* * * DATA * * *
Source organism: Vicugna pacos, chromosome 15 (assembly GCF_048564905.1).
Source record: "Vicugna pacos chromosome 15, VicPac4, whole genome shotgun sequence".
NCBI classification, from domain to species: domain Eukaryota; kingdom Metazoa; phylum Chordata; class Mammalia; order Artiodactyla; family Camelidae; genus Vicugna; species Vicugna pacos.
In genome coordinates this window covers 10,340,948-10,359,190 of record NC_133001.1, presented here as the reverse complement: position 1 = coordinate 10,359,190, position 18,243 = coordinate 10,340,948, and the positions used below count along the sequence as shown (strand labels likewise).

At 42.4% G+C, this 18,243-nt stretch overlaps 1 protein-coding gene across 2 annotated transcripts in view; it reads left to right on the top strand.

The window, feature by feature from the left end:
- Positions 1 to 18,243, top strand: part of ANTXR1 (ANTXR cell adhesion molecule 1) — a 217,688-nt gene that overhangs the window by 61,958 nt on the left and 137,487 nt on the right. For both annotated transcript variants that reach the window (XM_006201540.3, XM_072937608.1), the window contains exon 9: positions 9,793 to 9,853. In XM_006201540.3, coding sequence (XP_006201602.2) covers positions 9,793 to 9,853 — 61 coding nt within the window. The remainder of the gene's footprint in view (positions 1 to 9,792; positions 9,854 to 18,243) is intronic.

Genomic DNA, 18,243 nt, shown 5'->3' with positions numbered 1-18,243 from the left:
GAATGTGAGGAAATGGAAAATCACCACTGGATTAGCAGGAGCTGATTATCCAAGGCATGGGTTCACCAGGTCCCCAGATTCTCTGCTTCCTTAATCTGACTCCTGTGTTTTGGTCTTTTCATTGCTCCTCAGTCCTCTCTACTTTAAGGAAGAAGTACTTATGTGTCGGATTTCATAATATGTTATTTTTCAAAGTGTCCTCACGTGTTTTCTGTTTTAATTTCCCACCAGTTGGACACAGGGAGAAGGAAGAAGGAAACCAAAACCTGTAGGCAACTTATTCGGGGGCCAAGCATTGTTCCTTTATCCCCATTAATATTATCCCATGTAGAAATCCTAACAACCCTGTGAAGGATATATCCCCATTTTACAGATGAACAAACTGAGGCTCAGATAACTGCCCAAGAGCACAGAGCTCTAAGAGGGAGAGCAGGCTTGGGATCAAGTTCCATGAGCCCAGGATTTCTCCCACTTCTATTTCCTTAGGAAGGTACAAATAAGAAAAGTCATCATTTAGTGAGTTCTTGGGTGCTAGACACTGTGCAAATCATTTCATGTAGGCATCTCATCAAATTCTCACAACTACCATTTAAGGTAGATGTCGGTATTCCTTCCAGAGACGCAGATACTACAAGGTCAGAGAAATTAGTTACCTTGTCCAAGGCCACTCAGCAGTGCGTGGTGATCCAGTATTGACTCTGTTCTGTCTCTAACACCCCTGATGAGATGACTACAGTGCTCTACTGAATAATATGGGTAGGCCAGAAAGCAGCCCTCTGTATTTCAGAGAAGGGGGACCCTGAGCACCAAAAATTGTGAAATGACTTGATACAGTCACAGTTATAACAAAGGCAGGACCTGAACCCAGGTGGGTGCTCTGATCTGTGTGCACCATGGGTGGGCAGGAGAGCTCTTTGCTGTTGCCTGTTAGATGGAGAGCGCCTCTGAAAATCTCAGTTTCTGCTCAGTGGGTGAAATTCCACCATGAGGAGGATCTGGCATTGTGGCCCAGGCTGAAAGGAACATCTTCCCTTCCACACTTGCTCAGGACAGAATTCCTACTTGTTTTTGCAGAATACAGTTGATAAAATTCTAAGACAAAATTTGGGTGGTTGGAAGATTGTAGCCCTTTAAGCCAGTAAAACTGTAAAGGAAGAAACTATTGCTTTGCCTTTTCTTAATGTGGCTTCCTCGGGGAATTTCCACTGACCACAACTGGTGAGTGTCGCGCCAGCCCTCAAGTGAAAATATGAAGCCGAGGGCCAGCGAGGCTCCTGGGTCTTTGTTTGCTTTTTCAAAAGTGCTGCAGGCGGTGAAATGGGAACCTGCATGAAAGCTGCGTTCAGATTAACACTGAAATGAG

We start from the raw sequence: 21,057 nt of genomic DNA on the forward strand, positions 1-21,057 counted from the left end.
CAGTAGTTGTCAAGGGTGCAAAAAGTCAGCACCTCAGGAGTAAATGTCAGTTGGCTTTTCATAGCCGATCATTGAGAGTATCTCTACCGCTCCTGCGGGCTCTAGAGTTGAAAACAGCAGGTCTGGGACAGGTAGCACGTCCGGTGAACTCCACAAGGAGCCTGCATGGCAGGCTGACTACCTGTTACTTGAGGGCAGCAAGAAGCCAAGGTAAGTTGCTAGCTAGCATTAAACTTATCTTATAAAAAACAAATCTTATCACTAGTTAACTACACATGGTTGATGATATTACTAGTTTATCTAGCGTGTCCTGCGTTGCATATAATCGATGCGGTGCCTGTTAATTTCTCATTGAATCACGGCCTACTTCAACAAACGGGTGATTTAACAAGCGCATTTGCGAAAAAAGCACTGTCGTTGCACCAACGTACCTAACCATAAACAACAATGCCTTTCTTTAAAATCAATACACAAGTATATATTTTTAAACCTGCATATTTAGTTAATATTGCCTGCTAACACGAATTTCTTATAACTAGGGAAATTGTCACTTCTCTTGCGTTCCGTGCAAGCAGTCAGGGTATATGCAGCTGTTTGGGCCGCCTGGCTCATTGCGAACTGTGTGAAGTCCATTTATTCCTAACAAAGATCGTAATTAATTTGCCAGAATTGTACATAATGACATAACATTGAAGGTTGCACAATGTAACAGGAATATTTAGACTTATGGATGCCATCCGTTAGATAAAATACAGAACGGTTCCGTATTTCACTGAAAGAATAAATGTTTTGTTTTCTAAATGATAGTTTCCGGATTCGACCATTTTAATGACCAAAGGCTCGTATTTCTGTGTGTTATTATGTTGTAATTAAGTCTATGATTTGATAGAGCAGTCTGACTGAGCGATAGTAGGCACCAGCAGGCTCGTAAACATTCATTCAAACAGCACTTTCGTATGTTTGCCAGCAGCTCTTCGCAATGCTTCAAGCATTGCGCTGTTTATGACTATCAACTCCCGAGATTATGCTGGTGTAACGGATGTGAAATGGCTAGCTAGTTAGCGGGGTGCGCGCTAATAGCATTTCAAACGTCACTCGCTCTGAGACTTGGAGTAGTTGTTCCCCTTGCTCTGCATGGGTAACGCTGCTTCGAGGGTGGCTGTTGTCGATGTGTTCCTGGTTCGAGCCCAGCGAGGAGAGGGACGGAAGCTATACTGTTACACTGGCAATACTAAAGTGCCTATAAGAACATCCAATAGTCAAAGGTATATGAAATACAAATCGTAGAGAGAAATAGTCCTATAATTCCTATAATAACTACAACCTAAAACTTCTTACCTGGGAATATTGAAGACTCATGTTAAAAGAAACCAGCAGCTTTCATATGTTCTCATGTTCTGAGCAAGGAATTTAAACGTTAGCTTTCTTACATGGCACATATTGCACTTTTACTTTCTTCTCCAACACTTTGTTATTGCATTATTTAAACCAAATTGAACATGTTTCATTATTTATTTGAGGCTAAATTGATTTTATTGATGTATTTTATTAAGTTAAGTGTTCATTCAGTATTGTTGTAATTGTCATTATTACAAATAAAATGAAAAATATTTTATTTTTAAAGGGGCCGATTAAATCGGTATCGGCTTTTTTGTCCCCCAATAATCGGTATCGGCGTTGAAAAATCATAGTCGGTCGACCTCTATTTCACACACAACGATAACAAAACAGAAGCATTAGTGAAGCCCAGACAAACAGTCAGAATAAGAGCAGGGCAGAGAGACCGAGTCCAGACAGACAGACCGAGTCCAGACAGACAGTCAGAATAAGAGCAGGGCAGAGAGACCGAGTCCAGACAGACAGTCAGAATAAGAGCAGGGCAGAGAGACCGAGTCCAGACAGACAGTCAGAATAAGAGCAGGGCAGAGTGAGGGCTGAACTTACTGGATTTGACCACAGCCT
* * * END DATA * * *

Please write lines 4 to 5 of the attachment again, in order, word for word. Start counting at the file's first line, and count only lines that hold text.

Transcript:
In genome coordinates this window covers 10,340,948-10,359,190 of record NC_133001.1, presented here as the reverse complement: position 1 = coordinate 10,359,190, position 18,243 = coordinate 10,340,948, and the positions used below count along the sequence as shown (strand labels likewise).

At 42.4% G+C, this 18,243-nt stretch overlaps 1 protein-coding gene across 2 annotated transcripts in view; it reads left to right on the top strand.